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“I think transportation’s a big one, but it’s coming a little bit later,” said Odum. “More near term is probably moving natural gas into chemicals manufacturing.” This shift underlines a trend seen in many third-quarter earnings reports issued by supermajors this year: upstream operations have suffered against the current economic headwinds, and other revenue streams need to be explored.
For its part, Shell is building a chemical plant in the Appalachian region of the United States. Shell’s cracker will process ethane from Marcellus natural gas to produce ethylene, a primary building block for petrochemicals. The cost of construction could be as much as $2 billion, and the facility could bring over 12,000 jobs to economically-ravaged portions of Appalachia.
“Abundant, affordable domestic natural gas resources have provided the U.S. petrochemical industry with a substantial competitive advantage,” said Exxon Mobil Chemical Company senior vice president Lynne Lachenmyer in a November press release. “The ability to tap into vast shale resources right here in the U.S. is an opportunity that we have to develop. We are in the middle of an industry in transformation,” she said.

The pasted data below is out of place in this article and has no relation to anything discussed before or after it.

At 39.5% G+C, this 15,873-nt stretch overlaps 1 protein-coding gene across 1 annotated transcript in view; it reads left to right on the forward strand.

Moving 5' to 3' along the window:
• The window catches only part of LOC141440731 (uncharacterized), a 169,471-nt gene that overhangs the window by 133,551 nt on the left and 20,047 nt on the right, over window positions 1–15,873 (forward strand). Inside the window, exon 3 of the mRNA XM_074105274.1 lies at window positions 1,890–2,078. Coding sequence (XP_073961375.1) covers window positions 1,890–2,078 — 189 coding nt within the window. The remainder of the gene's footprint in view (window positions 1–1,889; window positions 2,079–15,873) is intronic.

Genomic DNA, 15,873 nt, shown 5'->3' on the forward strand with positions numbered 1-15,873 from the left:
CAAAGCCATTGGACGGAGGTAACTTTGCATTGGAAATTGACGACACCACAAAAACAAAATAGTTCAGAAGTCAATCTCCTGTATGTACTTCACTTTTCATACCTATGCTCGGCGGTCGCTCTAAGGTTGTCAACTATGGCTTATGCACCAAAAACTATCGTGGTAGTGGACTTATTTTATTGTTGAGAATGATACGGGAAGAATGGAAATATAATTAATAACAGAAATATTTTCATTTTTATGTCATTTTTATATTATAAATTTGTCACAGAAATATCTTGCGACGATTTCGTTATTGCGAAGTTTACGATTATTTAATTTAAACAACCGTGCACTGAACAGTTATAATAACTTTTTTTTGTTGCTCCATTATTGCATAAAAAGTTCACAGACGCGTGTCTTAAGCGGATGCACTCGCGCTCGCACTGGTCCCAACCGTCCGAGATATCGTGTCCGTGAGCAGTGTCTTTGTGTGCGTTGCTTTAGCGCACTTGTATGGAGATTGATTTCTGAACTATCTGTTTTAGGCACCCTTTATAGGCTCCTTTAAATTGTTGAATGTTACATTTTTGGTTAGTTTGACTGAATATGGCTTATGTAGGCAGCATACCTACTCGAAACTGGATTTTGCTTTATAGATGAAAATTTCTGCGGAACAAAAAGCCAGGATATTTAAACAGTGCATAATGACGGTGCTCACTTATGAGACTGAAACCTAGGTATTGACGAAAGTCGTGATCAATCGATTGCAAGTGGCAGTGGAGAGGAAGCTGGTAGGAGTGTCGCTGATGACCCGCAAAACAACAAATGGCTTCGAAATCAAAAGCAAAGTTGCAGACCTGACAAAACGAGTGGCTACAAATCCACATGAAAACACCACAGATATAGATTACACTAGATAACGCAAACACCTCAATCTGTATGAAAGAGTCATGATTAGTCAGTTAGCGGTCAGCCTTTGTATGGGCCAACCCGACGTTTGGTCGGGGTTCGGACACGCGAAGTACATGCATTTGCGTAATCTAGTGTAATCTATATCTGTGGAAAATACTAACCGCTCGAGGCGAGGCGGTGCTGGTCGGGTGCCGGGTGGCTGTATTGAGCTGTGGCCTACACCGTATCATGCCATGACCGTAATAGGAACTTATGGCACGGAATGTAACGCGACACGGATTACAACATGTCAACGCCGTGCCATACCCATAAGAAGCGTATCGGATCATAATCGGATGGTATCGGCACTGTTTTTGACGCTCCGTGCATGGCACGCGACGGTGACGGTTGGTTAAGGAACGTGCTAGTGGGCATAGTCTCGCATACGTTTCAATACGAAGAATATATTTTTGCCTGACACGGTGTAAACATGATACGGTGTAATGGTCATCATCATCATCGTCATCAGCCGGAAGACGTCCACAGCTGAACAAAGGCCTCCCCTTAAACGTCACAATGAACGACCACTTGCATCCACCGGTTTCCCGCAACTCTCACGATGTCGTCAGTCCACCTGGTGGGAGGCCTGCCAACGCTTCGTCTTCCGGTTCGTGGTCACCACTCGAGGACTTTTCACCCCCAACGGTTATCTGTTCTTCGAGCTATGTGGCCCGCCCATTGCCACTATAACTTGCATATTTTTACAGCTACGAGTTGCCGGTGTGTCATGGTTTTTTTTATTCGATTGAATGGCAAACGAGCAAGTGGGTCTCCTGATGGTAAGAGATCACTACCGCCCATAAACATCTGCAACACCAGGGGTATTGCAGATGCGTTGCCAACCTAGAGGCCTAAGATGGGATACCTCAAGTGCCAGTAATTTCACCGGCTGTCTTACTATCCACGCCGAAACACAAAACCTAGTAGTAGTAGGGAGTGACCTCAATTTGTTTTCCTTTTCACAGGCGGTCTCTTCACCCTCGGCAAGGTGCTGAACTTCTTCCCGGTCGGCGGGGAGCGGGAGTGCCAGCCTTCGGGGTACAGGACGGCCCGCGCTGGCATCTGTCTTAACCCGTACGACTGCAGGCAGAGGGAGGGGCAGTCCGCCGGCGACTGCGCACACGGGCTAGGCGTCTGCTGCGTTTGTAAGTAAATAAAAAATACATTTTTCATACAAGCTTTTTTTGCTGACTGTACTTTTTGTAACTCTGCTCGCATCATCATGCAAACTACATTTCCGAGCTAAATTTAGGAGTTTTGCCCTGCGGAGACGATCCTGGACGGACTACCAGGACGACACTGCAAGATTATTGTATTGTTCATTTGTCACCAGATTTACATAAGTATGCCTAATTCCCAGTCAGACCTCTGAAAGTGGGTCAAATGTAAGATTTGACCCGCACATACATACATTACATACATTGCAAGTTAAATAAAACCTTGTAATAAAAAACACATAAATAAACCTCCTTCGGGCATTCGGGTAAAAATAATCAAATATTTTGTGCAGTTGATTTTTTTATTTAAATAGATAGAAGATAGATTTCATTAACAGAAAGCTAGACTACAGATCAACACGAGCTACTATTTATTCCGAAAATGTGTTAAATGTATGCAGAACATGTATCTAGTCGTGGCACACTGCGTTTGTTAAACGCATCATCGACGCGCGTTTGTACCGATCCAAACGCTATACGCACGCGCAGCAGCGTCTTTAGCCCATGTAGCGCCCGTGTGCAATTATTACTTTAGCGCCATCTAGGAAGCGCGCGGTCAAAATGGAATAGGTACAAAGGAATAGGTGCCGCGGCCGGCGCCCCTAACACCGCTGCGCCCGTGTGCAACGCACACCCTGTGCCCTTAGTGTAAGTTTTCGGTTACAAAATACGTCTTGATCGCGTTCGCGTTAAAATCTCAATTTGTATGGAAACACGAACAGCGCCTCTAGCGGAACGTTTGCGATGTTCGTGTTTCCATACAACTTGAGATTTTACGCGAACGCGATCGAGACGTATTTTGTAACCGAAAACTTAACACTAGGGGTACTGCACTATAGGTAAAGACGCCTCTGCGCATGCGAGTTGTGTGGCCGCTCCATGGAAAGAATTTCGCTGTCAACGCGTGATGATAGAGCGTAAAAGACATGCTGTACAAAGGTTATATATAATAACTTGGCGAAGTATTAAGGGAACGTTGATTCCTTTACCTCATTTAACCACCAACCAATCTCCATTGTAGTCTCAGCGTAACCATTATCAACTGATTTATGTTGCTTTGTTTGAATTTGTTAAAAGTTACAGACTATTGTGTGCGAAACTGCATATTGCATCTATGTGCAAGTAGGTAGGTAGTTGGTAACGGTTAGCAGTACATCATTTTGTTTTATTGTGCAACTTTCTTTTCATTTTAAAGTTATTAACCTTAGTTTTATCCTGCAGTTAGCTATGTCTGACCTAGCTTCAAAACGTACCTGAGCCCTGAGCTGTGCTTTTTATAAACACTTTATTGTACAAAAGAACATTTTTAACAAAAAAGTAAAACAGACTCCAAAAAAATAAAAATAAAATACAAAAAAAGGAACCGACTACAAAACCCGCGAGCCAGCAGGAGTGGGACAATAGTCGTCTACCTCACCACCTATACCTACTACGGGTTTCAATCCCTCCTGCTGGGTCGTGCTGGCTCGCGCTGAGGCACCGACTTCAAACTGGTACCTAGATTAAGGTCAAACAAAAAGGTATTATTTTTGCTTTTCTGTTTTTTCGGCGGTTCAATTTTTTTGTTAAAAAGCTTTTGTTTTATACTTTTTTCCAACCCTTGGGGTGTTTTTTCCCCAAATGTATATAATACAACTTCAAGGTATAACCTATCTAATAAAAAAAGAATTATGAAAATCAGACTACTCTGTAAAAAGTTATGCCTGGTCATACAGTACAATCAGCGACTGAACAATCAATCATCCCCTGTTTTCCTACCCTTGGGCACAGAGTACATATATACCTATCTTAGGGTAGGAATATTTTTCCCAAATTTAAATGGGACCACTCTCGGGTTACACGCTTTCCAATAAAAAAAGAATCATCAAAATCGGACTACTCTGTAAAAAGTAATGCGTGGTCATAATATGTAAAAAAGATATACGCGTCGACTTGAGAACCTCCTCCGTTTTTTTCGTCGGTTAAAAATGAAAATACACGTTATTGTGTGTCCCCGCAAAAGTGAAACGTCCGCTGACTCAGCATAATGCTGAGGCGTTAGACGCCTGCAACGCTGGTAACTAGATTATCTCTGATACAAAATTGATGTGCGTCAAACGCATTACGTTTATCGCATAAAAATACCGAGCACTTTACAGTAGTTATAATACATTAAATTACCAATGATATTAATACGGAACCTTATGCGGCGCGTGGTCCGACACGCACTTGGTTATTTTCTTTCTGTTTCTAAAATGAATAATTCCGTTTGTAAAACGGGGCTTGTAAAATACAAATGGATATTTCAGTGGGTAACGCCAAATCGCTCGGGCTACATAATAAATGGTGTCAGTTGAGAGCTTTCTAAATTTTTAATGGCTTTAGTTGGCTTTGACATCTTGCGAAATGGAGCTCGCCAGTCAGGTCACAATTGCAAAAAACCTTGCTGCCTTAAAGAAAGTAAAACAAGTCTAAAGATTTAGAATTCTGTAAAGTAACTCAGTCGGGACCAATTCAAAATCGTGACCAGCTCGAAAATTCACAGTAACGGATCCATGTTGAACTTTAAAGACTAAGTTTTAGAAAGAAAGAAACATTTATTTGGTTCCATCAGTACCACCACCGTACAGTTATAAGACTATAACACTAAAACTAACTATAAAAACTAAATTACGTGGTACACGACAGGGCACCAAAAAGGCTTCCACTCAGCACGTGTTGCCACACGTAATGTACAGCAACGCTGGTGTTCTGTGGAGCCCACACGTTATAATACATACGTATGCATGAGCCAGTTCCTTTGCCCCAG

Exxon Mobil has filed permit applications for a petrochemical expansion at its Baytown Olefins Plant in Texas, where the plan is to add another ethane cracker. If developed, the project could create 10,000 temporary construction jobs and 350 permanent jobs. Exxon Mobil predicts a multiplier effect could create a total of 3,700 jobs in the community because of the project.
But transportation and chemical processing are just two of the four major growth avenues natural gas…
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